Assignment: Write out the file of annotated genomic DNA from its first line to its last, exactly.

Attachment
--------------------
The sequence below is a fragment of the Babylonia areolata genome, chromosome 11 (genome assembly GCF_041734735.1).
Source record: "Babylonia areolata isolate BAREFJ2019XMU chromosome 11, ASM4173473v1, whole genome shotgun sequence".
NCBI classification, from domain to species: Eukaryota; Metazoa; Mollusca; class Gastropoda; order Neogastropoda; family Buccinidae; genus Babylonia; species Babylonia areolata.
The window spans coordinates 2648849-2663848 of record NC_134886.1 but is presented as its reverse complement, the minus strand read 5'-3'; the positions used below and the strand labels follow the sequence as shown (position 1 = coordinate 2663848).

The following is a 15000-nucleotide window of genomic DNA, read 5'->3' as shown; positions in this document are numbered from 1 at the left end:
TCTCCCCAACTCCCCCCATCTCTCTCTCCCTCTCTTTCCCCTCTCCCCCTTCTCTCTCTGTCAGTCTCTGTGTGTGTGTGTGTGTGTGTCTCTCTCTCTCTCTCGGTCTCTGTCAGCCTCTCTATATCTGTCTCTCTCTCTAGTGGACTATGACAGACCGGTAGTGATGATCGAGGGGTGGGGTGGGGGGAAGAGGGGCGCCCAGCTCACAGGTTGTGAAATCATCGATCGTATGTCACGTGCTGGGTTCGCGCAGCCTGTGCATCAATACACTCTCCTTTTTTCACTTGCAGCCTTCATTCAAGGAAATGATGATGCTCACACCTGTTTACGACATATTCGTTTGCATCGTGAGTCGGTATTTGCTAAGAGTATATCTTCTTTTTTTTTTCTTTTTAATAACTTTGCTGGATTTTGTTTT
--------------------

The sequence below is a fragment of the Babylonia areolata genome, chromosome 11 (genome assembly GCF_041734735.1).
Source record: "Babylonia areolata isolate BAREFJ2019XMU chromosome 11, ASM4173473v1, whole genome shotgun sequence".
NCBI classification, from domain to species: Eukaryota; Metazoa; Mollusca; class Gastropoda; order Neogastropoda; family Buccinidae; genus Babylonia; species Babylonia areolata.
The window spans coordinates 2648849-2663848 of record NC_134886.1 but is presented as its reverse complement, the minus strand read 5'-3'; the positions used below and the strand labels follow the sequence as shown (position 1 = coordinate 2663848).

The following is a 15000-nucleotide window of genomic DNA, read 5'->3' as shown; positions in this document are numbered from 1 at the left end:
TCTCCCCAACTCCCCCCATCTCTCTCTCCCTCTCTTTCCCCTCTCCCCCTTCTCTCTCTGTCAGTCTCTGTGTGTGTGTGTGTGTGTGTCTCTCTCTCTCTCTCGGTCTCTGTCAGCCTCTCTATATCTGTCTCTCTCTCTAGTGGACTATGACAGACCGGTAGTGATGATCGAGGGGTGGGGTGGGGGGAAGAGGGGCGCCCAGCTCACAGGTTGTGAAATCATCGATCGTATGTCACGTGCTGGGTTCGCGCAGCCTGTGCATCAATACACTCTCCTTTTTTCACTTGCAGCCTTCATTCAAGGAAATGATGATGCTCACACCTGTTTACGACATATTCGTTTGCATCGTGAGTCGGTATTTGCTAAGAGTATATCTTCTTTTTTTTTTCTTTTTAATAACTTTGCTGGATTTTGTTTT